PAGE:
If you don’t feel safe when you’re outside, then the help of wild things is limited.

If you are bodily limited and/or in pain, then it doesn’t matter where you go, that goes with you. Time with trees may lift your heart a bit, but it cannot cure a suffering body.

Part of what makes getting outside powerful is the increased peace it can bring. How much peace you need is also a factor. If you are living in a situation that is destroying you, half an hour outside may be respite, but it won’t fix things.

If you can change things so that you are able to have the time you need under the sky and amongst trees so that you can feel better, part of what heals you isn’t the space. Part of what heals you is having got away from the things that were causing the damage. If focusing on getting out to spend time with the wild things helps you with getting out, and with putting harmful experiences into perspective, that can help you make or maintain changes. Again, what does the key healing here is the stepping out of what is harmful. If you can do that, it really helps, and if you can’t, tree time alone is unlikely to save you.

When the damage is superficial and easily fixed, we can be persuaded that we are healing because we’ve made really good choices about how to heal. We may fail to recognise that the damage, stress or trauma someone else is dealing with is deeper and more complex. It’s a small step from there to attributing blame and deciding people aren’t healing because they didn’t try hard enough. For the person who has never been deeply wounded, it is hard, perhaps impossible to imagine what deep wounding feels like and what that does in the long term. It is better to assume, if you heal quickly and easily, it is not because your healing system is the best, but because you just weren’t that badly damaged to begin with. If ten minutes with a tree fixes everything, there just wasn’t that much to fix in the first place.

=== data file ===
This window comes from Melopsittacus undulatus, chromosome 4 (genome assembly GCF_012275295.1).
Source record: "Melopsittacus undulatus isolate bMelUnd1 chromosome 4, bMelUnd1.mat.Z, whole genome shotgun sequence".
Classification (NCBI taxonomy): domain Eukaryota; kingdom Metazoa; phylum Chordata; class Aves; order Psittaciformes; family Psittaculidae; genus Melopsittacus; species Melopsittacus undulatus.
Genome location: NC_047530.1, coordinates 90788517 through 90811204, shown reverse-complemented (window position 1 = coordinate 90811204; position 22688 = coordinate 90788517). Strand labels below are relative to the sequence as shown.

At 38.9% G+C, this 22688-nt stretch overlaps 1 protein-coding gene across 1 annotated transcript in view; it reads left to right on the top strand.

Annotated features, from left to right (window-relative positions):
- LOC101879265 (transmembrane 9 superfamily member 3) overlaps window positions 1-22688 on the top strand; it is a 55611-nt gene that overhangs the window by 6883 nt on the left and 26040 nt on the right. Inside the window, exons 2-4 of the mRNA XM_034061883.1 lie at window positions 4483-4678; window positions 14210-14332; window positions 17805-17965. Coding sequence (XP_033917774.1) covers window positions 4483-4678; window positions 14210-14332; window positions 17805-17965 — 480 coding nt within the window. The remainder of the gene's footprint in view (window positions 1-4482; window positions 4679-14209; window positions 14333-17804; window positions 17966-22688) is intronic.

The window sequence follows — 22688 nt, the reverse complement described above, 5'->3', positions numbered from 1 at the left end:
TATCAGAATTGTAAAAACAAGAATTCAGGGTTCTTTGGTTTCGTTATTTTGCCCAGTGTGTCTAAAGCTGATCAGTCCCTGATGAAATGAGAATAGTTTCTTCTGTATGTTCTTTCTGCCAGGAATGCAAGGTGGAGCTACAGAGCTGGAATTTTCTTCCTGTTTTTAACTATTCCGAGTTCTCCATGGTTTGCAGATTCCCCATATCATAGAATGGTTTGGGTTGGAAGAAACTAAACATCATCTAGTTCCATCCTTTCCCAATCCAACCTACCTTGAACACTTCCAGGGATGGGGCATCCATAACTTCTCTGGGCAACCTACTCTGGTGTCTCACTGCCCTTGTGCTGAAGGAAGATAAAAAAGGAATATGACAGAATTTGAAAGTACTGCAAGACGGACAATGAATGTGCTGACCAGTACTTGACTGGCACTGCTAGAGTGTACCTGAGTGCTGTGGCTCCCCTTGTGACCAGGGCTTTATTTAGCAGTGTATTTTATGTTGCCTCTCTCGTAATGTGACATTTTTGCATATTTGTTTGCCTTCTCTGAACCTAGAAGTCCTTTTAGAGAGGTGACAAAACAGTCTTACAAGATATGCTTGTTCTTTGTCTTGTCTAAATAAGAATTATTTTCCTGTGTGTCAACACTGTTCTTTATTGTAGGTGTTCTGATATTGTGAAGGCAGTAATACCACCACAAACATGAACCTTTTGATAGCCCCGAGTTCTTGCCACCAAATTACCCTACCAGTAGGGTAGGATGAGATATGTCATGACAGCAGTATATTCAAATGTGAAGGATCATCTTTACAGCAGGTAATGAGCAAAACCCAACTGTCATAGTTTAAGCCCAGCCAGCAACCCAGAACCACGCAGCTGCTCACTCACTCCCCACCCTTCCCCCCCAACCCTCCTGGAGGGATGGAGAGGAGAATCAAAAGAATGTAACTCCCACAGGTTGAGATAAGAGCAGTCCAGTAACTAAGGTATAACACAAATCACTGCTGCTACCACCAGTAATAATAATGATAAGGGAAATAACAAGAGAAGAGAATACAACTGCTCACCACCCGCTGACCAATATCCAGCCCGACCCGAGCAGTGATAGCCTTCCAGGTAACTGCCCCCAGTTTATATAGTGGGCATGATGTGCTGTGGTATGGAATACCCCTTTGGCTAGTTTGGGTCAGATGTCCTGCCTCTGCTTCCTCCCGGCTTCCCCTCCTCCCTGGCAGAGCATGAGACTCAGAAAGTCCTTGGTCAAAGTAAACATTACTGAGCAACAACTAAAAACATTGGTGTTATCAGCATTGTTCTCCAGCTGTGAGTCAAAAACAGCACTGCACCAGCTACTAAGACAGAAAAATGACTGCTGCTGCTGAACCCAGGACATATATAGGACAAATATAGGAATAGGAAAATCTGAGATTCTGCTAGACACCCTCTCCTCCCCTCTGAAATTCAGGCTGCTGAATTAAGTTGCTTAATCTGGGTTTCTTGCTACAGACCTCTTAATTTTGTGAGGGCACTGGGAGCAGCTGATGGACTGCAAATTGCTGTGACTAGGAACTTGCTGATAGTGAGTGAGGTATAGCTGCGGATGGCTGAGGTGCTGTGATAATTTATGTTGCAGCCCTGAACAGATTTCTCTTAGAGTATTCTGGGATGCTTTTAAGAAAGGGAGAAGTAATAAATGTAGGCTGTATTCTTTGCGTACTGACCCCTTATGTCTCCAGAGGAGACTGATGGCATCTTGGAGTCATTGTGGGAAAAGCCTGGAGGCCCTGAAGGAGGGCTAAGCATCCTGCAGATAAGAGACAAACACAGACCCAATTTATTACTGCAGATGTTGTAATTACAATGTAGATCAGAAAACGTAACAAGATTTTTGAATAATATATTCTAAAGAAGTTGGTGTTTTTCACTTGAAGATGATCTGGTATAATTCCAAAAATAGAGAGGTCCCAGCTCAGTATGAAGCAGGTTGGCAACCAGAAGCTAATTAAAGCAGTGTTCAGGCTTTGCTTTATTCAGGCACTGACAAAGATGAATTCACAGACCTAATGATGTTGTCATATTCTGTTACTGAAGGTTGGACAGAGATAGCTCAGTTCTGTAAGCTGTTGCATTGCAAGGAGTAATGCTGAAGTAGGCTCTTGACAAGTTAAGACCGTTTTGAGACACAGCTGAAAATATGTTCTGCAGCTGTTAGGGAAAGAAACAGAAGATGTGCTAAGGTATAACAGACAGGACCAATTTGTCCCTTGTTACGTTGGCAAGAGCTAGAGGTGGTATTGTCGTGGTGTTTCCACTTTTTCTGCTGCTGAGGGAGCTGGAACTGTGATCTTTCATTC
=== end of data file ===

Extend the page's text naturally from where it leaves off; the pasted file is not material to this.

Naturally collaborative

We tend to talk about nature in terms of competition and predation. The idea of ‘survival of the fittest’ can make life seem like a fight to get the best stuff. However, not only is collaboration between members of the same species normal, there’s also a lot of cooperation between species as well.

A pack cooperates for hunting and to raise young. A herd cooperates to raise young as well, and to reduce the threat of predators. Flocks of birds work together to improve their safety. So do shoals of fish. Humans have a long history of working with each other, and also of collaborating with other creatures.